A couple who launched a Web site to gripe about the quality of a spray-onsiding job done on their home have been sued for trademark infringement andbecome a cause celebre for free speech on the Internet.
Alan and Linda Townsend, of Dallas, Georgia, set up their Web site atspraysiding.com to complain about a spray-on siding product made by AlvisCoatings, of Charlotte, North Carolina, and collect testimonials from otherdissatisfied customers.
Alvis has sued the Townsends for trademark infringement, a tactic commonlyused by companies to squash criticism of their products on the Web. “It’s afairly common tactic, but it’s not one that has been met with widespreadsuccess,” John Morris, director of the Internet Standards, Technology andPolicy Project at the Center For Democracy & Technology in Washington, D.C.told TechNewsWorld.
“What you have here is a desperate attempt to suppress criticism rather thanas a genuine trademark claim,” Paul A. Levy, an attorney with Ralph Nader’sPublic Citizen Litigation Group who is representing the Townsends in thecase, told TechNewsWorld.
Levy has filed a motion to dismiss the lawsuit against the Townsends, amotion currently being reviewed in U.S. District Court in North Carolina.
In the litigation, Alvis is seeking $75,000 in damages, unspecified punitivedamages and payment of attorney fees.
Attempts by TechNewsWorld to reach Alvis were unavailing, but it has beenreported that the company filed its lawsuit as a last resort after three”formal generous offers” were rejected by the Townsends.
“Trademark owners often try to use their rights to bully critics off theInternet,” maintained Fred von Lohmann, a staff attorney for the ElectronicFrontier Foundation in San Francisco.
Trademark law doesn’t support that kind of behavior, he said. It isinterested in one thing: Will consumers think a Web site is sponsored by oraffiliated with the trademark owner? “In the critics’ sites, it’s almostinconceivable that anyone would be confused because obviously critics’ sitesare devoted to criticizing the trademark owner,” he told TechNewsWorld.
Because these kinds of lawsuits can cost hundreds of thousands of dollars todefend and are directed at people with shallow pockets, many cases involvinggripe sites don’t reach completion.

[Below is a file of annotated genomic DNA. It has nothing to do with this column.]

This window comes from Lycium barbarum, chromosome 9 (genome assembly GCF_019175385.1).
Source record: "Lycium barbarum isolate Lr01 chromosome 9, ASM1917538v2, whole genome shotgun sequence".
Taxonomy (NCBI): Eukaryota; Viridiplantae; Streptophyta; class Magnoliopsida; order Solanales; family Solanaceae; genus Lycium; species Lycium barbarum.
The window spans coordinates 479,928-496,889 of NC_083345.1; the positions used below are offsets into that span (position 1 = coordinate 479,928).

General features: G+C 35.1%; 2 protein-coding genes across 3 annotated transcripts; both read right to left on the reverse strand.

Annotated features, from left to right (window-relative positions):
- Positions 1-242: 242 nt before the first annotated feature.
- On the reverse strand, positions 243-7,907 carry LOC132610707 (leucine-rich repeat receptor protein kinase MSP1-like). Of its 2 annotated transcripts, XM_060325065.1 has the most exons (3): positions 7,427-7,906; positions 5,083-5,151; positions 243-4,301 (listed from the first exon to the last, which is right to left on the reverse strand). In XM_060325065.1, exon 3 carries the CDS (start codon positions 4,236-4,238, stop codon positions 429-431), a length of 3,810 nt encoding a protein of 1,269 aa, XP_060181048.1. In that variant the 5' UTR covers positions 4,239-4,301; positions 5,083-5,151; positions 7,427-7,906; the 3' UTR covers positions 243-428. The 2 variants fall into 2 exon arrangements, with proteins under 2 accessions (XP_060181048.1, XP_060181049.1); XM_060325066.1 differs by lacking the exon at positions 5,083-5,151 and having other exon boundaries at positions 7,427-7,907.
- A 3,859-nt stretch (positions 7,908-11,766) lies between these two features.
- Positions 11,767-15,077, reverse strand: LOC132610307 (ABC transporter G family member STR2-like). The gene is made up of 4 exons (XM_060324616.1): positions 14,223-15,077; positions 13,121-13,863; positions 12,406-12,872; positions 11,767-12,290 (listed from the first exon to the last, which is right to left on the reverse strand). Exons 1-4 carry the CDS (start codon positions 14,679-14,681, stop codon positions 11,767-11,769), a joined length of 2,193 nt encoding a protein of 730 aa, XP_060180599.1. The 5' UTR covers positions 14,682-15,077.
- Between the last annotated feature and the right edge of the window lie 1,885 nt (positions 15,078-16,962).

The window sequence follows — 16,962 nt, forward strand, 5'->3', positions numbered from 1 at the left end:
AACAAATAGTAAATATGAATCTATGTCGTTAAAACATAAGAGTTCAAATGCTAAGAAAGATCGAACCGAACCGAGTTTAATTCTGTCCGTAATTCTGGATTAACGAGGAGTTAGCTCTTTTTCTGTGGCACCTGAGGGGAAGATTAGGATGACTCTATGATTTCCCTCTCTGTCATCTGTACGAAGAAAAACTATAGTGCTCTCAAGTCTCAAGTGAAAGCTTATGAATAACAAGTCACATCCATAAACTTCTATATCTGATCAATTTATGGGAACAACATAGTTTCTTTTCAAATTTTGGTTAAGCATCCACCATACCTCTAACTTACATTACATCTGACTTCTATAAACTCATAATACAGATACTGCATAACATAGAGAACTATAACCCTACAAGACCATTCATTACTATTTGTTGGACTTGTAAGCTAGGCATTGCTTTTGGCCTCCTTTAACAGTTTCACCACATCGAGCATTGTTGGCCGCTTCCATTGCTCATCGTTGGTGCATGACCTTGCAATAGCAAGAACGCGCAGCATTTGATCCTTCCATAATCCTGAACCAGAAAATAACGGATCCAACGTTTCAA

“A lot of them don’t get to the point where there’s a court decision,”Deirdre Mulligan, director of the Samuelson Law, Technology & Public PolicyClinic in Berkeley, California, told TechNewsWorld. “But, in general, in alot of instances where folks have gone after individuals who are engaging incriticism, commentary or competition, the courts have been prettyprotective.”
Some copyright attorneys who have looked at the Townsend lawsuit believeAlvis’s case to be a weak one.
“This is free speech that the company being complained about is trying toprevent by flexing its monetary muscles,” Karin Segall, an attorney withDarby & Darby in New York City, told TechNewsWorld via e-mail.
The Townsends’ site does no more than it needs to in order to make itspoint, she said. There are disclaimers throughout the site and otherstatements that make it clear that the purpose of the site is to voicecomplaints about Alvis.
“As a lawyer representing trademark owners,” she observed, “we try to arguefor the maximum protection for our clients. But there is an outer boundary,and this goes way past that boundary into, in my opinion, the area ofprotected speech.”
Segall’s colleague, Amy J. Benjamin, suggested that the Townsends’ Web sitecould have been more explicit about its intentions.
“There are a few ‘sucks’ cases which have gone to trial,” she explained inan e-mail. “These are complaint sites which incorporate the trademarkfollowed by ‘sucks.com’ such as ‘reeboksucks.com.’ Most of them have foundin favor of the sites.”
“This might have been an easier case for the defendants if they had added’sucks’ to their domain, as the addition of that term really decreases anylikelihood of confusion,” she added. “Maybe they should drop the currentWeb site and put up a ‘sucks’ one instead.”
George Wheeler, a patent and trademark attorney with McAndrews, Held &Malloy in Chicago, argued that Alvis may be accusing the Townsends ofabusing a trademark that the company may not even own.
“This appears to be harassment of the defendant by the plaintiff,” he toldTechNewsWorld via e-mail.
He explained that he researched the Alvis’s trademark — ‘Alvis Spray OnSiding’ — and found that the registration states, “No claim is made to the exclusiveright to use ‘spray on siding’ apart from the mark as shown.”
Defamation Road to Take
“This means that Alvis has no rights in the phrase ‘spray on siding’ as atrademark,” he contended.
If Alvis feels wronged by the Townsend site, it has more appropriatealternatives, maintained Jonathan Zittrain, director of the Harvard LawSchool’s Berkman Center for Internet and Society in Cambridge,Massachusetts.
“Defamation is the right way to go here, if the consumers aren’t shootingstraight with their complaints,” he told TechNewsWorld via e-mail. “That’show the law protects companies from scurrilous accusations.”
“The right standard for trademark infringement carves out a zone fornoncommercial invocation of the trademark by others, even use of the mark tocriticize the company,” he added. “Defamation is the right tool if thecriticism slides into outright lies intended to disrupt the business.”